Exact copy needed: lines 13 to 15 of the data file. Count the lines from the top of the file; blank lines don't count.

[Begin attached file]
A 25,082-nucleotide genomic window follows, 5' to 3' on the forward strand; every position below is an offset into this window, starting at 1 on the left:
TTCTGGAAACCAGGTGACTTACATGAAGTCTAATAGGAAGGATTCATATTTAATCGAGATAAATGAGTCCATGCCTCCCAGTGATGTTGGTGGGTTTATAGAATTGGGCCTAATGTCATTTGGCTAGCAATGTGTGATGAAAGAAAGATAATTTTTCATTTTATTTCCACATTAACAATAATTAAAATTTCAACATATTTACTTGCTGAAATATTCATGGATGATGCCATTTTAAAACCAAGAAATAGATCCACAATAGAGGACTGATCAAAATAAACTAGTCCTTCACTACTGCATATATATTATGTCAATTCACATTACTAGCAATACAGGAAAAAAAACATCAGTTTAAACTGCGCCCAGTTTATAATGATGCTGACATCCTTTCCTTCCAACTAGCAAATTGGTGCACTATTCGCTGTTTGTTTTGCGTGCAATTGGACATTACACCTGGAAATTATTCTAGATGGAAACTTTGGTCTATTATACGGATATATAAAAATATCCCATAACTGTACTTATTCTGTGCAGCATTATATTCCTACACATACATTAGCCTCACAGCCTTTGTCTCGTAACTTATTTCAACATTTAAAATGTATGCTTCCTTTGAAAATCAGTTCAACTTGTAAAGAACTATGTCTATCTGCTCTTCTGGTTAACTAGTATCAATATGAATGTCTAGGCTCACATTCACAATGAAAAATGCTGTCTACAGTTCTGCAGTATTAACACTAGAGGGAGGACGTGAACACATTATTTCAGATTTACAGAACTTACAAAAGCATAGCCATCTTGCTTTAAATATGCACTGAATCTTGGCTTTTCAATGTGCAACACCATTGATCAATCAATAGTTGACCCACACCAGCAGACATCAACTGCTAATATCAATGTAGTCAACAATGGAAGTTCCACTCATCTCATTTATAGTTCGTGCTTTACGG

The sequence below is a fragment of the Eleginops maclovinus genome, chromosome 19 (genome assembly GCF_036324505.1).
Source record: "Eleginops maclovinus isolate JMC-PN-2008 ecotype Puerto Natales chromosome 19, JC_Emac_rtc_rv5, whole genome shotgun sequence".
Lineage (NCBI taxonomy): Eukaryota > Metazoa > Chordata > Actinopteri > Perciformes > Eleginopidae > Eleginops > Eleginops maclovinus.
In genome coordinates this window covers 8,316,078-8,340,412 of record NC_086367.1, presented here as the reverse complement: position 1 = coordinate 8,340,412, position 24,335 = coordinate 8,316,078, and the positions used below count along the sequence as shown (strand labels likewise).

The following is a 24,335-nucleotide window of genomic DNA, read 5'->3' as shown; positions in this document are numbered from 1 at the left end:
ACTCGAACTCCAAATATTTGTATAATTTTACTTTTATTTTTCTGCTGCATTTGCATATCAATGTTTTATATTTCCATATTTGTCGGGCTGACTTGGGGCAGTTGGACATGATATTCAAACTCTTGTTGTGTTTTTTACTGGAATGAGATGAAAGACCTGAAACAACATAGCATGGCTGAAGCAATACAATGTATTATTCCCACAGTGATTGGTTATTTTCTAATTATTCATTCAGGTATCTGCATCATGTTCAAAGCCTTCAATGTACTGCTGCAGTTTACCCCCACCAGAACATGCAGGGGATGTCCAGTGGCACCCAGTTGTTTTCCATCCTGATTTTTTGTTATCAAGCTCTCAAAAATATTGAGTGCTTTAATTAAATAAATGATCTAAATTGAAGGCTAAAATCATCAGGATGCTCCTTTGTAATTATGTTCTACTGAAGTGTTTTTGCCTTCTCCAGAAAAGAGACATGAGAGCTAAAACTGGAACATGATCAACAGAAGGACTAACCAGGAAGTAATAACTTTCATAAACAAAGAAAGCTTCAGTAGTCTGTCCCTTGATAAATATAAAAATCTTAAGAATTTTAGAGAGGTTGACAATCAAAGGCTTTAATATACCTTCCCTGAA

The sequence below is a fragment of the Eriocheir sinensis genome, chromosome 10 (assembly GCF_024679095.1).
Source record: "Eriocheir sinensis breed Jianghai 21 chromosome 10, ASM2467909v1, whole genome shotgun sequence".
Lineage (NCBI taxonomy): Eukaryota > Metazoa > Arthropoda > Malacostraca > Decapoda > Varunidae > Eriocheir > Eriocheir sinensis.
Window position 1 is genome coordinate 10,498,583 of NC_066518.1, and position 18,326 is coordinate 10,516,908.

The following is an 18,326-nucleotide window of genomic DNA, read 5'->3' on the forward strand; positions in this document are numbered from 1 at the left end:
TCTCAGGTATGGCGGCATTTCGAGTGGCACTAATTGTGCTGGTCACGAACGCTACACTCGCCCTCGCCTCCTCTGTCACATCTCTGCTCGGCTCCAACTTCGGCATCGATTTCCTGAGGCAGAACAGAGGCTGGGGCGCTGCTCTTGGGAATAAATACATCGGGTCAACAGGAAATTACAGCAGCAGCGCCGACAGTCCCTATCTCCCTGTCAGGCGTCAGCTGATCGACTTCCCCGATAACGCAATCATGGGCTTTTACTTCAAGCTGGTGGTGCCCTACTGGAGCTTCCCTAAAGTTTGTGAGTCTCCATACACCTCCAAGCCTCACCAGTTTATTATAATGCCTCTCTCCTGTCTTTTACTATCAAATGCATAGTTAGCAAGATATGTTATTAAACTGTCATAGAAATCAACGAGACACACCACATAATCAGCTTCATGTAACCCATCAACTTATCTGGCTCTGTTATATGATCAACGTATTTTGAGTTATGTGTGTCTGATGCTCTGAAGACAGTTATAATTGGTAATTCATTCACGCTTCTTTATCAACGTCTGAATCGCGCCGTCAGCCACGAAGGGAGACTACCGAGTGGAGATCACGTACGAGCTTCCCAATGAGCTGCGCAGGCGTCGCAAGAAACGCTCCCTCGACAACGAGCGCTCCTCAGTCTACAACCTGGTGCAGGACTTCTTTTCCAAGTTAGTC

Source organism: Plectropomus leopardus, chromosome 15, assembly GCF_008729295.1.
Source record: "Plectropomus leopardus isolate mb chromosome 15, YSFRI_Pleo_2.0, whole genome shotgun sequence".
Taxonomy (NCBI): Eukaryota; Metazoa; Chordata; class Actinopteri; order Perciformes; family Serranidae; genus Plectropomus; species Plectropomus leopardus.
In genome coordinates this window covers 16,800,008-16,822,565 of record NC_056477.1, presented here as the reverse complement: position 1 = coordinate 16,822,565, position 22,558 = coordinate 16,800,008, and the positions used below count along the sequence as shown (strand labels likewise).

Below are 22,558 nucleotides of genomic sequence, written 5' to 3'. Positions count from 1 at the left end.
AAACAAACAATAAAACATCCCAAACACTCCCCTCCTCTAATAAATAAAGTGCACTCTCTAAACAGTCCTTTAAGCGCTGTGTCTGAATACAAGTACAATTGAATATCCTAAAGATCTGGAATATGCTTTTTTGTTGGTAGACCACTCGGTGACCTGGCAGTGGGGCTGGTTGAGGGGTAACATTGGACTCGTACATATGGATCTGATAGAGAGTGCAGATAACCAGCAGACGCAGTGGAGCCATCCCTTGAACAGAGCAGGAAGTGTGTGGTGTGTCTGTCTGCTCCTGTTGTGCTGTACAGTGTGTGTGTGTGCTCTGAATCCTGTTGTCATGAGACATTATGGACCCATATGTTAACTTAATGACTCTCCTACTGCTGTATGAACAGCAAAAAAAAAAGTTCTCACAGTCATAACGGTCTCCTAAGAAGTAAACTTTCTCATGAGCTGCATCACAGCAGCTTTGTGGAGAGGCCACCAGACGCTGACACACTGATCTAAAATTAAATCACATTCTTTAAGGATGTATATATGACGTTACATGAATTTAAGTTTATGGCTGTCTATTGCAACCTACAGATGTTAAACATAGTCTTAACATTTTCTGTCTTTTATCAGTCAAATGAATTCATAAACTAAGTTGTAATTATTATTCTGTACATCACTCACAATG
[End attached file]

The following is an 18,326-nucleotide window of genomic DNA, read 5'->3' on the forward strand; positions in this document are numbered from 1 at the left end:
TCTCAGGTATGGCGGCATTTCGAGTGGCACTAATTGTGCTGGTCACGAACGCTACACTCGCCCTCGCCTCCTCTGTCACATCTCTGCTCGGCTCCAACTTCGGCATCGATTTCCTGAGGCAGAACAGAGGCTGGGGCGCTGCTCTTGGGAATAAATACATCGGGTCAACAGGAAATTACAGCAGCAGCGCCGACAGTCCCTATCTCCCTGTCAGGCGTCAGCTGATCGACTTCCCCGATAACGCAATCATGGGCTTTTACTTCAAGCTGGTGGTGCCCTACTGGAGCTTCCCTAAAGTTTGTGAGTCTCCATACACCTCCAAGCCTCACCAGTTTATTATAATGCCTCTCTCCTGTCTTTTACTATCAAATGCATAGTTAGCAAGATATGTTATTAAACTGTCATAGAAATCAACGAGACACACCACATAATCAGCTTCATGTAACCCATCAACTTATCTGGCTCTGTTATATGATCAACGTATTTTGAGTTATGTGTGTCTGATGCTCTGAAGACAGTTATAATTGGTAATTCATTCACGCTTCTTTATCAACGTCTGAATCGCGCCGTCAGCCACGAAGGGAGACTACCGAGTGGAGATCACGTACGAGCTTCCCAATGAGCTGCGCAGGCGTCGCAAGAAACGCTCCCTCGACAACGAGCGCTCCTCAGTCTACAACCTGGTGCAGGACTTCTTTTCCAAGTTAGTC

Source organism: Plectropomus leopardus, chromosome 15, assembly GCF_008729295.1.